(refer to fig. 1.3).
fig 1.3

The emitted cloud of electrons, bearing a negative charge, is attracted to the positively charged plate. It flows through the vacuum toward the plate and is collected upon its surface. This action was monitored and proven by use of the ammeter. But what happens if the plate is connected to the negative side of the battery? Edison discovered that when this is done, NO current flows through the ammeter. So electricity flows, within the vacuum, in one direction only - from Negative to Positive. This was in direct contradiction to Benjamin Franklin's conventional theory, that electricity, being a fluid (much like water), flowed from positive (a full glass) to negative (an empty glass).

Edison further reasoned that since, with the polarity reversed, the negative particles of electricity didn't flow from the plate to the filament, that there must be some outside force causing the electrons to leave the filament. He discovered that while he was working with a heated filament, the plate was not heated. The heat of the filament caused the electrons to be "boiled" off, and freed from the solid matter of the filament into the surrounding vacuum. Once the electrons were freed from the confines of the solid matter, they could be attracted to any positively charged source within the vacuum.

This is known as THERMIONIC EMISSION, which is the process of the electrons being forced out of the solid metal via thermal agitation.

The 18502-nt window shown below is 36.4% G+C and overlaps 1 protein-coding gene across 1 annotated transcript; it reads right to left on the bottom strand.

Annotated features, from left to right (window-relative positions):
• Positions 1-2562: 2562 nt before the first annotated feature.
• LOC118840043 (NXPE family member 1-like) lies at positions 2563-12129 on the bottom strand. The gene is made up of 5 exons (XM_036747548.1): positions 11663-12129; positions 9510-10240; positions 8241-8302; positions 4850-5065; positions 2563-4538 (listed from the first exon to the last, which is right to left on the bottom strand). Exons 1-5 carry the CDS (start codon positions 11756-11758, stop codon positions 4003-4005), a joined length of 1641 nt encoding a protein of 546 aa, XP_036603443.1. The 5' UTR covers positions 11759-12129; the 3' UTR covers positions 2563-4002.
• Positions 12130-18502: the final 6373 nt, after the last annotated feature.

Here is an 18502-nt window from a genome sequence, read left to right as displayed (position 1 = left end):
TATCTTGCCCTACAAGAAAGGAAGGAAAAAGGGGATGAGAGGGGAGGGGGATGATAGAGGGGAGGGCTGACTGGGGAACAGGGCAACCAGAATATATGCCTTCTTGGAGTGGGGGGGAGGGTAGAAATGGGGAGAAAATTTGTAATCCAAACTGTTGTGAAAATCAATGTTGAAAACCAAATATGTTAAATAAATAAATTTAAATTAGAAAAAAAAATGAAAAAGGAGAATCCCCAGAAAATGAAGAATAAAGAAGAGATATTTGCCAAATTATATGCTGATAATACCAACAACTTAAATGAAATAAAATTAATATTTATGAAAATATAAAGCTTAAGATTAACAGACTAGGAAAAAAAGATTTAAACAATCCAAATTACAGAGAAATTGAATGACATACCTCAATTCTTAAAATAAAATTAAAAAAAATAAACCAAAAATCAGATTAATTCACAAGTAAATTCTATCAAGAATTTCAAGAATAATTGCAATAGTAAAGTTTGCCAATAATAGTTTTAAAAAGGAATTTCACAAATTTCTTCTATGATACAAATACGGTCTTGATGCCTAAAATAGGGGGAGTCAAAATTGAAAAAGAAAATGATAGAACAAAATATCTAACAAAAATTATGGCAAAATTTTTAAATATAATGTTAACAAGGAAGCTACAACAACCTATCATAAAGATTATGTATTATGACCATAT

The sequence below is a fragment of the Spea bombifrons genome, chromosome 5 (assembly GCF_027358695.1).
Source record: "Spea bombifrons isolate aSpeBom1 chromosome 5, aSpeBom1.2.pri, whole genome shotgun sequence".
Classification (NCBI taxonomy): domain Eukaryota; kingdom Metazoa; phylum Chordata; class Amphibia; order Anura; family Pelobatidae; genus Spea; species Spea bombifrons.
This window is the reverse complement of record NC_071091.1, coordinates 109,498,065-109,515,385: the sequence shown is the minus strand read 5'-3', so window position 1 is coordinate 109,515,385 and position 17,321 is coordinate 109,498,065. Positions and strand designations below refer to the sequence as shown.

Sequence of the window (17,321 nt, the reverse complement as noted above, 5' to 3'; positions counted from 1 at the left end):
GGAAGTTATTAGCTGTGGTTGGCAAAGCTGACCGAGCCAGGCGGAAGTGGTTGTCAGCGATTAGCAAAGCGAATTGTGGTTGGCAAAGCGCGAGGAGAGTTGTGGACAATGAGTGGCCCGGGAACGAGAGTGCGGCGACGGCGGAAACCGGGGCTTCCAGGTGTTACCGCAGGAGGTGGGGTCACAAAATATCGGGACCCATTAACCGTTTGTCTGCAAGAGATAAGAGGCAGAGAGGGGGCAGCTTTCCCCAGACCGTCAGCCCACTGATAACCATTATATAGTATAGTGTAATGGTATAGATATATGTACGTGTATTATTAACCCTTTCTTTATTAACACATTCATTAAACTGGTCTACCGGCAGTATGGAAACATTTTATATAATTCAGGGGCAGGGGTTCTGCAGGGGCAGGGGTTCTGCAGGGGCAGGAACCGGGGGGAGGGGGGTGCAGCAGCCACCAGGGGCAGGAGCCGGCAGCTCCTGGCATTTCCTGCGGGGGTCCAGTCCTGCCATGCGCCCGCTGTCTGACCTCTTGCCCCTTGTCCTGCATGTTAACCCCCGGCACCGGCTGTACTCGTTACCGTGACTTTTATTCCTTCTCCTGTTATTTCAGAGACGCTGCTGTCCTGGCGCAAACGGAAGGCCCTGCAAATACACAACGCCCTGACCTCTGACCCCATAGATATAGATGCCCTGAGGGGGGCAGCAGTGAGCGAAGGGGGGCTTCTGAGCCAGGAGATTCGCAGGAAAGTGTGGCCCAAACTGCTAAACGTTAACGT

fig 1.3


This picture of J. Ambrose Fleming was borrowed from elsewhere on the internet.  It will be replaced shortly. This is the basic concept of the FLEMING VALVE invented by J. Ambrose Fleming in 1904. It was noted that since electricity flowed within a vacuum tube in one direction only - from the filament to the positively charged plate, it was as if there was a 'one way valve' placed in the circuit. By this method, a direct current (DC) charge, formerly only available by chemical production through a battery, could now be converted from an alternating current (AC) source. This outstanding development was called RECTIFICATION and the Fleming Valve was known as a DIODE (two element) RECTIFIER. It wouldn't be until 44 years later that the crew at Bell Labs would recreate this effect using semiconductor materials.

fig 1.4


This picture of Lee Deforest was borrowed from elsewhere on the internet.  It will be replaced shortly. The AUDION came about when Lee DeForest, In 1906, added a 3rd element between the two. This third element, a control grid, allowed one to electronically control the output of the tube based directly upon the input. Along with the ability to control the output, came the ability to AMPLIFY the output as well. A small signal could be injected at the input of the tube, resulting in a very large signal at the output of the tube. Electronics was about to take on a whole new role in life, as radio as we know it would now soon be born. The term AUDION was later replaced by the term TRIODE, as the tube has 3 elements within the vacuum.